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As Goes California, So Goes the Nation?

Paul Krugman has a very nice column on the fiscal disaster -- and "disaster" is not too strong a word -- facing California. The Golden State has, as Krugman argues, a survival-level economic threat that's fundamentally the result of a political crisis. And they're not going to be able to solve the one until they fix the other.

The same, he suggests, is true for the nation. There are a variety of economic dangers on the horizon -- notably, the overwhelming rise in health care costs -- but no evidence of a Congress that possesses either the incentives or the capability to make truly difficult decisions. The health reform being discussed now might improve the situation and delay the day of reckoning, but few suggest it will actually solve our problems. The filibuster is too powerful, the minority too ambitious, the majority too risk-averse. Policy, in this environment, must be cautious, and an insufficient victory is better than a noble failure. The probable outcome of that is not a hard equation to run. Just ask California how it's working out for them.

By Ezra Klein  |  May 26, 2009; 11:00 AM ET
Categories:  California  
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Comments

It is not a heartening sign when national polling shows that majorities support almost all of the programs currently in place or suggested (health care reform, climate change controls) by Obama, but even larger majorities want no taxes increased.

Spend more, but don't tax more. The California 'solution'. Worked well for CA, didn't it?

As state and local revenues continue to decline in our shrinking economy (and the Fed. gov't is out of will and money to help states and local governments), we are all headed down the drain. YouTube will need a sub-site for videos of the carnage that this financial disaster will bring: The DownTube.

Posted by: JimPortlandOR | May 26, 2009 11:11 AM | Report abuse

it seems to me that the key problem that CA faces and that the Fed. congress faces to a lesser degree (despite its many, many disfunctions) is that the thresholds for passing spending and for passing revenue increases are different. it is only a majority to pass a new program, but it is 2/3 to pass new revenues. so partisan issues aside, this is always going to be a recipe for disaster, as there will always be more people available to start a great new program than people who are willing to pay for it.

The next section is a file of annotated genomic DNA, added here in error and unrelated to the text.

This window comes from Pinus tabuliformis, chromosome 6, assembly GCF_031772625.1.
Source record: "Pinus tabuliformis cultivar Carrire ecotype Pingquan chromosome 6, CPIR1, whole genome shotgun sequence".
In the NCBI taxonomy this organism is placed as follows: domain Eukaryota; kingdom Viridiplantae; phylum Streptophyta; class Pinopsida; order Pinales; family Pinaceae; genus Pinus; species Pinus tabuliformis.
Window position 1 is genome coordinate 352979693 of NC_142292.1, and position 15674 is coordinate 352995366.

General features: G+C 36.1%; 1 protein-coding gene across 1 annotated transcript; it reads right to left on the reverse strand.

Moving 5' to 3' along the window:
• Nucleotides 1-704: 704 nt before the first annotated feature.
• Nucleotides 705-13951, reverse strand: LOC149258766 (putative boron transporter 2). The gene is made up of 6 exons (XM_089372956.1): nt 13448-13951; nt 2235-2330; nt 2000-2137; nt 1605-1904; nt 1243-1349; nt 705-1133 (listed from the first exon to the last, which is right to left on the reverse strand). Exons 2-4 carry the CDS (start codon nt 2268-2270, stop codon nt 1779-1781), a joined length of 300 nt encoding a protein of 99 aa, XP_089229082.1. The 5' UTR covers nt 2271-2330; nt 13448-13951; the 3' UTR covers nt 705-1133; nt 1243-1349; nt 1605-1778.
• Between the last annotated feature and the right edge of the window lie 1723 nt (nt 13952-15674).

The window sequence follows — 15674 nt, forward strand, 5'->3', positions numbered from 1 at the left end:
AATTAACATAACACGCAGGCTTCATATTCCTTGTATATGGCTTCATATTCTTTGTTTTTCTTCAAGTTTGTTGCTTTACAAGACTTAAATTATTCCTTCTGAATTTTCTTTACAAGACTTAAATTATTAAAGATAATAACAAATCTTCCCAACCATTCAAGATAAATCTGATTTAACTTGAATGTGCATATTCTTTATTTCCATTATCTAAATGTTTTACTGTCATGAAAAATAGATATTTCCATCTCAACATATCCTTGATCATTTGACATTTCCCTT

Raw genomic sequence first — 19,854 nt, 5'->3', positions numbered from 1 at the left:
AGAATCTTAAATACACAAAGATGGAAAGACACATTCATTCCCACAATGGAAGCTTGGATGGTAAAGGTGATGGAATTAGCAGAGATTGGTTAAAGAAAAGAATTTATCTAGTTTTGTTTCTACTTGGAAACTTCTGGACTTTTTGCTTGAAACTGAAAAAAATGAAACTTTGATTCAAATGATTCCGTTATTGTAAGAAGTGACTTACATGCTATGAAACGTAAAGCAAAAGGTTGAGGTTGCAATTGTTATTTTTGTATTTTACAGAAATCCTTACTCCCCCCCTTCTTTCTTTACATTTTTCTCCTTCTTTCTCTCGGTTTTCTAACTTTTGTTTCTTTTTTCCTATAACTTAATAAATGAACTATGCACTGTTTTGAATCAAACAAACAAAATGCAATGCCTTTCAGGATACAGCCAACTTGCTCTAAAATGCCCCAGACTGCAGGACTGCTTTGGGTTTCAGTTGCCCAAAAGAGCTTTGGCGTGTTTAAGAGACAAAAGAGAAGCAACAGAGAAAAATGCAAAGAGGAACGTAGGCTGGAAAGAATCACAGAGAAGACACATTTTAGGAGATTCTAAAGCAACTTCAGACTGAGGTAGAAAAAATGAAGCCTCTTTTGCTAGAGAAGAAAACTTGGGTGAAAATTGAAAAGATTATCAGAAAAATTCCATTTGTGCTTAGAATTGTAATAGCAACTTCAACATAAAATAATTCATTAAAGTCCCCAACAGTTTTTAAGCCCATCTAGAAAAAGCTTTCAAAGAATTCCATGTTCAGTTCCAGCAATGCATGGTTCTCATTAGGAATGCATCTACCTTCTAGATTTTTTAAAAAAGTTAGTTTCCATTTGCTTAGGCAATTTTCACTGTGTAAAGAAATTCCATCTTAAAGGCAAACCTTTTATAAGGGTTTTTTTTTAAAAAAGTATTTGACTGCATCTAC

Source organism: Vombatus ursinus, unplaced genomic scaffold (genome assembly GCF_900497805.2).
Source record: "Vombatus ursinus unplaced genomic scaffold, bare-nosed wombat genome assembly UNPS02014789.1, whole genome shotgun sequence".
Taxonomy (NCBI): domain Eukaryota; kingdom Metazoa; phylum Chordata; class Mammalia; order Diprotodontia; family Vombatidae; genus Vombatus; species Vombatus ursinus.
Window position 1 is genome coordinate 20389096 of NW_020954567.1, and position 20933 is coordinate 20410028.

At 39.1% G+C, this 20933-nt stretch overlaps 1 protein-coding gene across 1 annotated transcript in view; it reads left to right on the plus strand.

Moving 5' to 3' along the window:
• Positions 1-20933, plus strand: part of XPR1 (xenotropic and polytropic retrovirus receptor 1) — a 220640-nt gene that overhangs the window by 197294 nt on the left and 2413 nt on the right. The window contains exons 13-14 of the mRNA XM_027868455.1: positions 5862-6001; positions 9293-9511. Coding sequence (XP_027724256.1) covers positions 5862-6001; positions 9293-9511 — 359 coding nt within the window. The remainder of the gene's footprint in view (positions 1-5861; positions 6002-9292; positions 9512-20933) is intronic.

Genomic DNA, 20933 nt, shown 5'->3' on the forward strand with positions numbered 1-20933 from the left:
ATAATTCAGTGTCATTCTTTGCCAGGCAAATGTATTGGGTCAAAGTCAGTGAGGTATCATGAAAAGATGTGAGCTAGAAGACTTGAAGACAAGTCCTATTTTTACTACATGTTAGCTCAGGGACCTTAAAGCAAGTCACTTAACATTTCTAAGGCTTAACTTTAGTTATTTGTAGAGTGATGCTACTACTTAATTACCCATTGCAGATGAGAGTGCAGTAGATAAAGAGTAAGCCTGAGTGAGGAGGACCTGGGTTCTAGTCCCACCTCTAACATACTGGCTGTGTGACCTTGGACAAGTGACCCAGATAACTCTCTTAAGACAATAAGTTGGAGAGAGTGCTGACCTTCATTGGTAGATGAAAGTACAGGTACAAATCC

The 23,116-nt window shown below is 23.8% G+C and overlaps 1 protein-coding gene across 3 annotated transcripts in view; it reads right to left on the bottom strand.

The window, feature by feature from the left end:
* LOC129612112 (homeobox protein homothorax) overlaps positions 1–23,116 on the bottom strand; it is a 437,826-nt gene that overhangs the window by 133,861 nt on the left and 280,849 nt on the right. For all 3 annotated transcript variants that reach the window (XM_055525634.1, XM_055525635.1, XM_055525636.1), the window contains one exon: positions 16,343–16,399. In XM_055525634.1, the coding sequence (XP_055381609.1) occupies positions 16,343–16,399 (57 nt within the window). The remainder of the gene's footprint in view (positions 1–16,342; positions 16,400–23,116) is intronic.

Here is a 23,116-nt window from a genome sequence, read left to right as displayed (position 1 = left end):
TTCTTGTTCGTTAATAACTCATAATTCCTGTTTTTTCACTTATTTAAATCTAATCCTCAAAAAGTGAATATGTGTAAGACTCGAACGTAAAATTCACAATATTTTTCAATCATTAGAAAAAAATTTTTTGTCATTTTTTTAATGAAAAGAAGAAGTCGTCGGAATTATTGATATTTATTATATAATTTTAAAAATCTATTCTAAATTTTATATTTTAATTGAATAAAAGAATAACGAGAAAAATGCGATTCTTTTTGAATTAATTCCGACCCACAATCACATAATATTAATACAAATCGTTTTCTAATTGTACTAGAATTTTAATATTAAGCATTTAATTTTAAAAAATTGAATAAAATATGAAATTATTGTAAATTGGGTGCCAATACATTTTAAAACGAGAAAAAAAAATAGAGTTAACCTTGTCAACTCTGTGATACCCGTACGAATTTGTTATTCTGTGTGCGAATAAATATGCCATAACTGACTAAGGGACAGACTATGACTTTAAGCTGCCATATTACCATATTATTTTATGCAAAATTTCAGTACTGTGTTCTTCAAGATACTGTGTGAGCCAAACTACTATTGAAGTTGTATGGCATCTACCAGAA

I think that my point is that CA is a particularly bad case, and not necessarily indicative of us congress, unless as you and yglesias have pointed out repeatedly the senate fully enshrines the 60 vote standard.

Posted by: brandow | May 26, 2009 1:36 PM | Report abuse

That guy is just a New York Times blogger, who cares?

Posted by: ajpiano | May 26, 2009 3:19 PM | Report abuse

If what I have read is correct, nothing in the Bankruptcy Code applies to states. Because of California's outsized influence, it probably will succeed in getting some sort of federal bailout.

The only way to keep this from happening again, as well as to keep other states in financial trouble from lining up for help, is to impose Bankruptcy Code-like provisions on the state no matter what claims are made about state sovereignty. If it wants federal money, it can be forced to accept federal conditions. That means the rejection of "burdensome" labor and other contracts, a curbing of the proposition process (to require, at a minimum, that every proposal for spending also provide a specific method for financing the program at issue other than the use of general tax revenue), the abolition of supermajority requirements for raising taxes, the elimination of differentials in property-tax rates, and everything else that distinguishes California from well-run states.

Of course there will be complaints. So?

Posted by: phillyreader | May 26, 2009 4:40 PM | Report abuse

more, but don't tax more. The California 'solution'. Worked well for CA, didn't it?

JimPortland is correct. You can't have your cake and eat it too. Where we differ is the solutions. Jimbo wants to raise taxes as he envisions the workers' paradise. I would ask any entity, including CA, to live withing their means just as I'm asked to do.

Posted by: ElViajero | May 28, 2009 9:45 AM | Report abuse

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